Grab yourself a stack of flapjacks and griddlecakes, double down on a KFC double down, snap into a slim jim, crack open a durian fruit, or enjoy some lutefisk. Nosh on a knockwurst and nibble on some nilla wafers, then crack open a Crystal Pepsi: strap on the feedbag, it’s time for a food based trivia roundup.
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1. Time for a parable about corrosion. On an otherwise nondescript day in October 1814, the corroded hoops on a vat at teh Meux and Company Brewery in London gave way. The tank ruptured, spewing 600,000 gallons of beer, leading to a chain reaction of other vat failures. The end result of this series of vat-splosions was a nearly 1.5 million gallon lager tsunami rocketing through the densely-populated urban neighborhood. Cellars flooded, walls and buildings crumbed, and eight unfortunate mortals drowned in a sea of malted hops. A real tragedy…my uncle went the same way. The scope of the disaster—now uncreatively called the London Beer Flood—was magnified by a years-long brewers arms race, each trying to employ the largest vats. Meux “won,” as did the concept of mutually assured beerstruction.
Side note: the Meux brewery was helmed by—and I swear I am not clever enough to make this up—Dudley Marjoribanks, 1st Baron Tweedmouth. The Baron Tweedmouth—and again, not making this up—was a dog breeder who…developed? created?…the golden retriever breed. He also worked with Col. Noseworthy during the haberdashery campaign!
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2. A century after that amber avalanche, Boston was beset by its own comestible disaster: a morass of molasses. In the early afternoon of January 15, 1919, the first break in a cold snap, a 2.3 million gallon molasses tank catastrophically failed. Witnesses described rivets popping out of the tank like machine gun fire or a submarine at crush depth. A 40-foot wave of molasses crashed through town at 30+ miles per hour, sweeping buildings off foundations, derailing trains, and hurling vehicles into the air. Pedestrians were knocked over—not by the wave itself, but by the gale-force wind preceding the syrupy swell.
Twenty-one people and countless horses were killed; 150 were injured and one disastrous mess was left behind. People and animals trapped in the quagmire of sugary tar struggled to escape: “only an upheaval, a thrashing about in the sticky mass, showed where any life was…horses died like so many flies on sticky fly-paper.” A real tragedy…my uncle went the same way. Rescue workers were literally diving into pools of molasses to help the trapped. Locals coughed uncontrollably, trying to expel bits of aerosolized molasses from their lungs. The harbor was stained brown for SIX MONTHS (!!!). The whole enterprise revealed a heretofore unrecognized flaw with cobbled streets: it was really hard to clean them after a molasses flood.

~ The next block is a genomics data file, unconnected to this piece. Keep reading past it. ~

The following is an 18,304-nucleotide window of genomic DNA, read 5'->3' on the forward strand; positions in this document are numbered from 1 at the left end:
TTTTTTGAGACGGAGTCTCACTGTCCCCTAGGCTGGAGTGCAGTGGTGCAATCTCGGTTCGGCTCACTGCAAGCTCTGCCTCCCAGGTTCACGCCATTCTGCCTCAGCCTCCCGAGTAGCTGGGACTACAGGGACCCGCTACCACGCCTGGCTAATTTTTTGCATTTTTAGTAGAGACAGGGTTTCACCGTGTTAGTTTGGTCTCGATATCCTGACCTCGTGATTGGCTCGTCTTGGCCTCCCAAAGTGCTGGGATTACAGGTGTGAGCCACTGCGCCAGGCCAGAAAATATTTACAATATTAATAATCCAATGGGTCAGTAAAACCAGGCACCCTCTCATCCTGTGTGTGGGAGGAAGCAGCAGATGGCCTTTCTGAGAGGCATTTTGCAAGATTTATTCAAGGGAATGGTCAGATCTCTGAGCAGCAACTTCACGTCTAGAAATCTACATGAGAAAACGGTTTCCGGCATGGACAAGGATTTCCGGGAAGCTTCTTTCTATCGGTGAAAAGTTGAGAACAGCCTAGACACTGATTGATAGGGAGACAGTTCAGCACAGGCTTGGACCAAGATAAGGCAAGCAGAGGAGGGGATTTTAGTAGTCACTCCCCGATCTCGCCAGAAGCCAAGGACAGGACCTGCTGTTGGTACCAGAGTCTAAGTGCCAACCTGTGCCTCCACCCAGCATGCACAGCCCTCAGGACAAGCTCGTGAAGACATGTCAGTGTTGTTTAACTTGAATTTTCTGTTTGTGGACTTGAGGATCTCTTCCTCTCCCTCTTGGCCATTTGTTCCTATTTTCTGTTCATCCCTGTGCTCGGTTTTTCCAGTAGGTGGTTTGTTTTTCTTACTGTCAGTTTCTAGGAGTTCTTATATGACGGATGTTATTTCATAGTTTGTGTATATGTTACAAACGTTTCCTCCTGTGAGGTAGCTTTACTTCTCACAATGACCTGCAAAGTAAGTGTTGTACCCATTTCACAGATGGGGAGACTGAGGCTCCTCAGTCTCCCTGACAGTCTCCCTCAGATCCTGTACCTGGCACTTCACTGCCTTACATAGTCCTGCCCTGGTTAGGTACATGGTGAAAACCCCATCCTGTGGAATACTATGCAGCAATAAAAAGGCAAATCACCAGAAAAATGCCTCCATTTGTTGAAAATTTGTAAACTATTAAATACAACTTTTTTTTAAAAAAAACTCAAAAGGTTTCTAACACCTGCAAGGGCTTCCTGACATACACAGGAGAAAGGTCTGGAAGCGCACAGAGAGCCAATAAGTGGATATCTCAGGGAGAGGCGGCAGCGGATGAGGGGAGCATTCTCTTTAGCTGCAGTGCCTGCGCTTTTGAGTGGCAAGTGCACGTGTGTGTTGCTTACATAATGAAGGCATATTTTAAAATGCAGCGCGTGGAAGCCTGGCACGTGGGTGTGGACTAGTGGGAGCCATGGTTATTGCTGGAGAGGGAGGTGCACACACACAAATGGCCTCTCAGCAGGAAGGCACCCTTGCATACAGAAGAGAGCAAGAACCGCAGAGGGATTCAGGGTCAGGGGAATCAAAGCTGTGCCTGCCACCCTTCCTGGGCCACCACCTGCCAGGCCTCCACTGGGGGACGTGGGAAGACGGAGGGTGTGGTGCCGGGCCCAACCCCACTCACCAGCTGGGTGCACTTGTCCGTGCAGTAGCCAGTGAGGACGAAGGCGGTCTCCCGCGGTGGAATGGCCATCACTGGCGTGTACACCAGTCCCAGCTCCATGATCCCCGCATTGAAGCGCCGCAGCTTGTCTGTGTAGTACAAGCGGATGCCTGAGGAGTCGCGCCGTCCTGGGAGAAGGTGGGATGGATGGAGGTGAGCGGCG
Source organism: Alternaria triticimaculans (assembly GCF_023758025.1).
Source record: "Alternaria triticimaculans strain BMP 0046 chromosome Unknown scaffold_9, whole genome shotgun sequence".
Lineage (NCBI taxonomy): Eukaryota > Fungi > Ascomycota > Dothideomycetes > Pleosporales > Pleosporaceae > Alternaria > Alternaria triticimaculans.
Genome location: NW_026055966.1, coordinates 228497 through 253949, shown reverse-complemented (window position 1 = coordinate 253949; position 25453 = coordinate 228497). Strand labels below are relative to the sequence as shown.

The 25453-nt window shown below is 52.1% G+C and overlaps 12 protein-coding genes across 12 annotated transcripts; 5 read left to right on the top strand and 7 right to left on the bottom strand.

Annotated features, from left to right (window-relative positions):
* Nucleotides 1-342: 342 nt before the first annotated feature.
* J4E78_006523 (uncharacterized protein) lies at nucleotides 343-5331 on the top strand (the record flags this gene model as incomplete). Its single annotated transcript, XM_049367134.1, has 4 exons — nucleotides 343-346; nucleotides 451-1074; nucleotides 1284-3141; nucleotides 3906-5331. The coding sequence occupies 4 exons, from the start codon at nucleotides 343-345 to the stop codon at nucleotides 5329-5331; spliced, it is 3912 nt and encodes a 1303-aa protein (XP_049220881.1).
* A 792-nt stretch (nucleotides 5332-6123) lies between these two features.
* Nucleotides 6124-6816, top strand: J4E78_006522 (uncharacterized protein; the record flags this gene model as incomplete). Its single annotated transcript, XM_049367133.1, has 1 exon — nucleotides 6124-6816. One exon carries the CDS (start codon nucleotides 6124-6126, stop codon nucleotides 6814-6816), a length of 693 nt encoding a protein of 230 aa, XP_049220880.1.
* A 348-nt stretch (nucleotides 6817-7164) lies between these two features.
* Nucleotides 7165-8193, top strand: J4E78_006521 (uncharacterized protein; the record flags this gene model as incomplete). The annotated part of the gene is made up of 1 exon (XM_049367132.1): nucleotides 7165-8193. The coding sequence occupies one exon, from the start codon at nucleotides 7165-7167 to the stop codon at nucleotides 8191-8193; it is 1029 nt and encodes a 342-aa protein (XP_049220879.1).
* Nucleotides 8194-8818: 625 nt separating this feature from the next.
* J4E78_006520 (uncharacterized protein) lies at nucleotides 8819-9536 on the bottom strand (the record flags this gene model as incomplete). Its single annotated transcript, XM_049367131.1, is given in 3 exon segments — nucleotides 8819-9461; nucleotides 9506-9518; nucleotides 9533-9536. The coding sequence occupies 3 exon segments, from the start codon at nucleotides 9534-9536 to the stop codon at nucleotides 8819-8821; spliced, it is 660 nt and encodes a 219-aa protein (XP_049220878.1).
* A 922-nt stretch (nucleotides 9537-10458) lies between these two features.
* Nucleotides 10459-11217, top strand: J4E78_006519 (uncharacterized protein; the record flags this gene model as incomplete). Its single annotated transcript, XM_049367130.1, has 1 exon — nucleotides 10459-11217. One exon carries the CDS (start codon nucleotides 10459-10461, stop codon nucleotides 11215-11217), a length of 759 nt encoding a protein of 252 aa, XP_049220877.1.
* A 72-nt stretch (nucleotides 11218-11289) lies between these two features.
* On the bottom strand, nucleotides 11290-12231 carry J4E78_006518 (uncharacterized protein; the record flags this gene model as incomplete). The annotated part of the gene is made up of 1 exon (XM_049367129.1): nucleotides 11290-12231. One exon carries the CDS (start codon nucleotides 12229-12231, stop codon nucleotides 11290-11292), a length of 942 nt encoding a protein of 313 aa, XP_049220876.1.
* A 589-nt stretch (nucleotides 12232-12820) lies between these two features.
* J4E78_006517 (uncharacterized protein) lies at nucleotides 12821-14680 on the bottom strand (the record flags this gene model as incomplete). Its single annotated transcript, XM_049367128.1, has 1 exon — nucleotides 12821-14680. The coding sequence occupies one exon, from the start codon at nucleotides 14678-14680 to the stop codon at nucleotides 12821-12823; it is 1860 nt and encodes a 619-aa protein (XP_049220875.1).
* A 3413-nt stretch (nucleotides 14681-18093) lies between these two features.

The responsible company paid out nearly $11 million inflation-adjusted dollars in settlement money, for their insufficiently secured giant tank of molasses. Molasses, by the way, was used to make ethanol, used in production of (a) liquor and (b) munitions. It wasn’t a giant tank of pancake topping—it was black gold for the military-industrial complex.
Best book name about the disaster: Dark Tide.
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3. The island nation of Vanuatu—actually, it’s not one island but many, so perhaps it’s an archipelaginous nation—was previously known as New Hebrides and has a cool flag:
For most of the 20th century, New Hebrides was a colonial vassal of both France and the UK. Not serially: at the same time. It’s a compact called a condominium, in which two more imperialist rulers, like children in kindergarten, agree to share control of a colony. But in July 1980, the nation declared independence and changed its name to Vanuatu, as part of The Coconut War.
It was not a war for independence, but a 12-week rebellion against independence. Rebels blockaded the airport and destroyed bridges. The government requested assistance from their ersatz “benefactors,” but in the bizarre shared power structure, France could prevent the UK from sending soldiers and vice versa; so soldiers from New Guinea were called in. The rebellion was little more than a few people armed with slings and bows and arrows, so there was little fighting and few casualties. The rebellion ended when a rebellion truck ran a roadblock and the driver was killed. The rebellion leader surrendered and was sentenced to 14 years in jail.
Who was the leader? A nondescript and non-Vanuatan man named Jimmy Stevens. Stevens, it turns out, was backed / paid handsomely by a shadowy libertarian organization called Phoenix Foundation. Presumably this is different from the one that employed Angus MacGyver, or there’s going to be some damage done to my childhood.